Credit After Bankruptcy
Proper Post-Bankruptcy Credit Reporting:One of the great myths about bankruptcy is that it erases bad credit history. It doesn't. Declaring bankruptcy frees you from liability for the debt you owed at the time of the filing. The status of credit accounts should be updated to reflect that these debts have been "discharged in bankruptcy" and that the balance currently due is $0. Improperly characterized old credit accounts weigh down your credit score. I recommend waiting six months after a bankruptcy discharge before pulling your credit report. You are entitled to one free credit report each year from each of the main credit bureaus: Equifax, Experian and TransUnion. You can access your free credit report through www.annualcreditreport.com or by calling 1-877-322-8228 and going through a verification process over the phone. Note: Your bankruptcy does not discharge debt that arose AFTER the filing of your case. Bankruptcy buys you a fresh start, but does not apply to debt incurred after the case was filed.
How Long Will a Bankruptcy Show on Credit Report?Chapter 13 bankruptcy remains on your credit history for seven years; a Chapter 7 is reported for 10 years. Credit accounts may be deleted at different times depending on their status prior to being included in bankruptcy. For example, an account that was current when you declared bankruptcy will remain on file seven years from the date it was included in bankruptcy. An account in collection when you declared bankruptcy still will be deleted seven years from the original delinquency date that led to the charge off, so it may be deleted before the bankruptcy is.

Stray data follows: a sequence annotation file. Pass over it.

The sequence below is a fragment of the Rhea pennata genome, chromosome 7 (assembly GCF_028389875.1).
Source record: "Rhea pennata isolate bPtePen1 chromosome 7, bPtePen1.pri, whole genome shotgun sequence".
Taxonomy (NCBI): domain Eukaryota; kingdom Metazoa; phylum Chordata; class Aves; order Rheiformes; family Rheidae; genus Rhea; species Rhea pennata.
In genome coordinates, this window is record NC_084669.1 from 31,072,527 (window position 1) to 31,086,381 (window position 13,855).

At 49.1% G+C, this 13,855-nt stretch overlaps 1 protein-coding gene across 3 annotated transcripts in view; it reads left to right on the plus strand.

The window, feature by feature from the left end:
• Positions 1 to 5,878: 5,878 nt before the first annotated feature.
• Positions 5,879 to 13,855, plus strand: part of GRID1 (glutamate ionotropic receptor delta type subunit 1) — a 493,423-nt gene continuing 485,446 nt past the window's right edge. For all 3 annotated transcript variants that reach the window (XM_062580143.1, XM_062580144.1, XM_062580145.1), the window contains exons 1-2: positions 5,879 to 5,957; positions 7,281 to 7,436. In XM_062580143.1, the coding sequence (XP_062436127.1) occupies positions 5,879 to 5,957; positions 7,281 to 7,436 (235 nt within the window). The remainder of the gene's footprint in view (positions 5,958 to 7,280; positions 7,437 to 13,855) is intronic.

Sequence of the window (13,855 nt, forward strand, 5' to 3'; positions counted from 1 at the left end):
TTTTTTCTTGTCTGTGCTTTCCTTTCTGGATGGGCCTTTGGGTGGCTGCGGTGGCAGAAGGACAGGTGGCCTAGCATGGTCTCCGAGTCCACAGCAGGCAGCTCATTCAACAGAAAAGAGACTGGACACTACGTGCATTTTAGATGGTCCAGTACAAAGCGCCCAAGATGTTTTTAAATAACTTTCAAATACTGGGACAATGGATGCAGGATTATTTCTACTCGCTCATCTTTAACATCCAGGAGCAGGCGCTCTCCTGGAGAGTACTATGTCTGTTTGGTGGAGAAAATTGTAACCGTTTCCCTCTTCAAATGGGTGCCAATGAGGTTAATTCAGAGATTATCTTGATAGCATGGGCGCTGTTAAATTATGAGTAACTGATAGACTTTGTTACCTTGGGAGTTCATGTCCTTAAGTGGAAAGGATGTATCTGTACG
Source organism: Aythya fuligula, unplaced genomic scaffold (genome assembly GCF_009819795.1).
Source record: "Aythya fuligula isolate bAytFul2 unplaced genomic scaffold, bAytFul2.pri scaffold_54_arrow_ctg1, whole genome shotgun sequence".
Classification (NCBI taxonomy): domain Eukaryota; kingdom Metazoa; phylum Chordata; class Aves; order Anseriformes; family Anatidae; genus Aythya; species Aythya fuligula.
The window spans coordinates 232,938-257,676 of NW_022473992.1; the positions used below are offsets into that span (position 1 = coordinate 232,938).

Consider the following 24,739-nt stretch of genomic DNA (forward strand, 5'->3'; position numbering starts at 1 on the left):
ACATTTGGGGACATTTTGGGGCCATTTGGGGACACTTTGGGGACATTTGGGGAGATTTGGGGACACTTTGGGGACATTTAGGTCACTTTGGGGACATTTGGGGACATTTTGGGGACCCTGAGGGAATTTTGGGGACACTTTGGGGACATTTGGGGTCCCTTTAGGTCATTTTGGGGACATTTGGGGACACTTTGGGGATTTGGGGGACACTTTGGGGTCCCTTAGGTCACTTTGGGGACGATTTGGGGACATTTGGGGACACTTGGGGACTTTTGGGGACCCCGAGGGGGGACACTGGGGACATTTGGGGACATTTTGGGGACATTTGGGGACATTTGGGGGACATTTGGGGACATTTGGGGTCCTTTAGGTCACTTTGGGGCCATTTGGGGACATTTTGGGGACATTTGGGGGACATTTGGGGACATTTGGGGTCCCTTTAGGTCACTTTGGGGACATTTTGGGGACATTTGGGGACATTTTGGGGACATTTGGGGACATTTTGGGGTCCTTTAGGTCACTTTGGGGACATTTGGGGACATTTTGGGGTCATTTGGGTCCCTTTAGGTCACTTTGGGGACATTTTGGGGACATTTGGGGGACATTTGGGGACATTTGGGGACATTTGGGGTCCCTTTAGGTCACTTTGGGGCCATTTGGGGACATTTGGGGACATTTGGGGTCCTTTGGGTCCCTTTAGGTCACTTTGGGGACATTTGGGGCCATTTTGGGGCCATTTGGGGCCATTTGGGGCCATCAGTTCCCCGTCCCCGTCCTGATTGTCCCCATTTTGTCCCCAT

How Can I Establish Good Credit After Bankruptcy?The way to establish good credit after bankruptcy is (unfortunately) to get new lines of credit and use them! If you are successful in establishing an account, and use it responsibly for a year or two, you will begin to build - once again - a good credit history.
WHAT TO DO? One way is to find a co-signer. Ask a relative or friend with good credit to co-sign your credit application. A co-signer promises to pay if you don't. However, if you don't make payments on time, the co-signer will be responsible for the loan. By failing to pay, you could damage your relative's or friend's credit. Over time, you will get better card offers. I have rarely seen the decent unsecured credit card offer to a client who has recently filed a bankruptcy. Don't be fooled by clever marketing. Most of the many credit offers you will receive should be treated like the plague! Try to resist the temptation to apply for these bad credit cards.